Letter to the editor: More cooperation could heal divides

Abortion, and guns: the two most divisive topics in politics. Our current political climate is, to say the least, divided. But I’d like to propose a reconciling: instead of vilifying the “other” and embracing our politicians voting solely on party lines, what if we shift our focus to cooperation, compromise, and respectful conversation?

 

Our officials in Washington spend a disturbing amount of time meeting with lobbyists. The time not spent with lobbyists, they’re campaigning to get re-elected. This leaves little time to actually represent us. Which, as we’re electing them, should be the priority.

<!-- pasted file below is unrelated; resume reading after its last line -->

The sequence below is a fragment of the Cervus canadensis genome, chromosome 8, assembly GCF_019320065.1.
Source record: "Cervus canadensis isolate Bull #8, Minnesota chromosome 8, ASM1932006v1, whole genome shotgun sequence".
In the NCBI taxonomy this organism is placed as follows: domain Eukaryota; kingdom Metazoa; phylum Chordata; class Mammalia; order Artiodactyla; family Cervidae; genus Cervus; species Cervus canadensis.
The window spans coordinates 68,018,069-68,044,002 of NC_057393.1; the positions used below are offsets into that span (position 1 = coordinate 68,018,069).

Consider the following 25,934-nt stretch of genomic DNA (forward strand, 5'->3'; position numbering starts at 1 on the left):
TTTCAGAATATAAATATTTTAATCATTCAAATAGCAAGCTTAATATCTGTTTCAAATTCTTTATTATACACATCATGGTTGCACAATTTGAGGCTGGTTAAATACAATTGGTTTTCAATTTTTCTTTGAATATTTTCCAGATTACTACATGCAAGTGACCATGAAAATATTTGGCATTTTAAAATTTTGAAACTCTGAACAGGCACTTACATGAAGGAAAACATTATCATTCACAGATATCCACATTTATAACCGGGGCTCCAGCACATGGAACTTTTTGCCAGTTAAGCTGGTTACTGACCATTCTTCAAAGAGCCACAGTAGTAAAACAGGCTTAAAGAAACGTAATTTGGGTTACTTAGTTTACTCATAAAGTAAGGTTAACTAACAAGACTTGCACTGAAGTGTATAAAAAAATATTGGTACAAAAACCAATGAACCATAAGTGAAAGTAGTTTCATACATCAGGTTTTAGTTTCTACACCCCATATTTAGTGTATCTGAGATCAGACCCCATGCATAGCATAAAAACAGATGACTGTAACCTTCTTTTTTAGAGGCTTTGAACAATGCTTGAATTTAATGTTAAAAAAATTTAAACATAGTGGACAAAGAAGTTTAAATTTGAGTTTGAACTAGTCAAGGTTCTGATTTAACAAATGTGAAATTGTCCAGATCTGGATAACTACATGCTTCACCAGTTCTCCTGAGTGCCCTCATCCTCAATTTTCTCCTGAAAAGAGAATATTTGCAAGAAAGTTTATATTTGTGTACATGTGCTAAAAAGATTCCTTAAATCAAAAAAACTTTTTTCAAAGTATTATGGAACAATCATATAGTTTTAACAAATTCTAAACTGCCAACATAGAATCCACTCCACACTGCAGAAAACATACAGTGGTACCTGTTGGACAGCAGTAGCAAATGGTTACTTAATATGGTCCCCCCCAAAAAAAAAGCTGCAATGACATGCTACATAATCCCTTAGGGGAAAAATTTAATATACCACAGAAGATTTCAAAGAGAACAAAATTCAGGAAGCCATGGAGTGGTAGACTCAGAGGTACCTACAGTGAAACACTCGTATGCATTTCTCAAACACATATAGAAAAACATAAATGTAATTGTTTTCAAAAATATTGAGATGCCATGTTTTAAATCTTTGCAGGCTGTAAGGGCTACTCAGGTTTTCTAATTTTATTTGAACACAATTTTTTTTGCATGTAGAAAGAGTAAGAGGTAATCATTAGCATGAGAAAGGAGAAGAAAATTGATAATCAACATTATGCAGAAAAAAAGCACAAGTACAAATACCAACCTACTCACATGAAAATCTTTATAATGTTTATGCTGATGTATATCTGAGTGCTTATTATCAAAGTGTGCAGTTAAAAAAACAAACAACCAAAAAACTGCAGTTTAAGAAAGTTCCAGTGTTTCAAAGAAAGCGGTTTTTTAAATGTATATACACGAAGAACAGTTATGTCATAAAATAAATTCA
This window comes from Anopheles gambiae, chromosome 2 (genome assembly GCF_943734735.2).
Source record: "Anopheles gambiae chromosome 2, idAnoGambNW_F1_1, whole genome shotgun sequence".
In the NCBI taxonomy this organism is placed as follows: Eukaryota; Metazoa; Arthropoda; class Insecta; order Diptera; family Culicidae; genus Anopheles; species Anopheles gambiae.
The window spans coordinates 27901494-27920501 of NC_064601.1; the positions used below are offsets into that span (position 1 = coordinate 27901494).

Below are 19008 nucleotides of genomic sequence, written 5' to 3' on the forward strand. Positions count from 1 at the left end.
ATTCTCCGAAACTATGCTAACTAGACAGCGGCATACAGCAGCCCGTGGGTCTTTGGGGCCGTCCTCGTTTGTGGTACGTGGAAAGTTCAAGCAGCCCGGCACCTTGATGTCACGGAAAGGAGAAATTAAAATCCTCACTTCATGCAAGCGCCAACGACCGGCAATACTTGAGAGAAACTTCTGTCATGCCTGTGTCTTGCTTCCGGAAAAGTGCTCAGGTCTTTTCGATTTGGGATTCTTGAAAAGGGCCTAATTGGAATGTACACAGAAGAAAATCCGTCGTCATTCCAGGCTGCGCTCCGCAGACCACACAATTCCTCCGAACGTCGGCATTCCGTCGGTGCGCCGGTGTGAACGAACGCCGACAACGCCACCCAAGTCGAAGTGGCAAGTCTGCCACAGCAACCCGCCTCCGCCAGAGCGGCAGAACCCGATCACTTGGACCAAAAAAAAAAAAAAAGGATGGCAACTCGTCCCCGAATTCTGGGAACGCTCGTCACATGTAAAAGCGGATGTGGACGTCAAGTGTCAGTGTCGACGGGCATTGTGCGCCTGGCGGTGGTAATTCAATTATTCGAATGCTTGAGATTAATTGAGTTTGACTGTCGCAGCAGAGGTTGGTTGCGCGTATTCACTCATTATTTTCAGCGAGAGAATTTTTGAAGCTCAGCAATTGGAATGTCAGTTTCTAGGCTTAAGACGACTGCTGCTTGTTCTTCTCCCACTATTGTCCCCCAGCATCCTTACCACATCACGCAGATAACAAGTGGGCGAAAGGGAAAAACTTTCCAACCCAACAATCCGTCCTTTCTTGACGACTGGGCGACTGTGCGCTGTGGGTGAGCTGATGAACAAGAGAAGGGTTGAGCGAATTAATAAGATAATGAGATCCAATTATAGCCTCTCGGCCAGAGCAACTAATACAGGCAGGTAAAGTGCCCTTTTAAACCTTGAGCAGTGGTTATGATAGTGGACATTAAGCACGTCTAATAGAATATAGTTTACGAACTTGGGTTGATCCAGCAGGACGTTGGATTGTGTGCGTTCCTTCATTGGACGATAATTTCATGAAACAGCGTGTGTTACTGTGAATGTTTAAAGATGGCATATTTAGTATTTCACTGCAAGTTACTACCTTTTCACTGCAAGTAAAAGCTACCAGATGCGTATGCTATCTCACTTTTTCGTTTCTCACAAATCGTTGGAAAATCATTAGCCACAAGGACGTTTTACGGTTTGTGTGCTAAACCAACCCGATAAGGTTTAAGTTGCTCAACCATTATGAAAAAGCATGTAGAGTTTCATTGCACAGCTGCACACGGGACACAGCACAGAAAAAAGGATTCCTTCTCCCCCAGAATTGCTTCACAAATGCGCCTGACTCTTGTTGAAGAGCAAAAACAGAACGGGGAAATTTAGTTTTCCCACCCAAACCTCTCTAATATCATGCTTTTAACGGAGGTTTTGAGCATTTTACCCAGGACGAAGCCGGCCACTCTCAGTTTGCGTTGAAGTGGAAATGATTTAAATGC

Despite political affiliations, the majority of Americans likely fall in the 95th percentile on a bell curve. This means that our similarities far outweigh our differences (minus extremist outliers). Yet we’re so busy pitting Blue against Red that we’ve become unconcerned that politicians receive big money from lobbyists, and cooperation across the aisle isn’t encouraged, much less the norm.

We, as a nation, would benefit far more from embracing difference of opinion, and having respectful conversation to reach a happy medium. These problems in Washington will not be solved overnight, but change starts with us realizing that we have more to lose divided than united, and big money has no place in our republic.

Lauren Jerew

Homer

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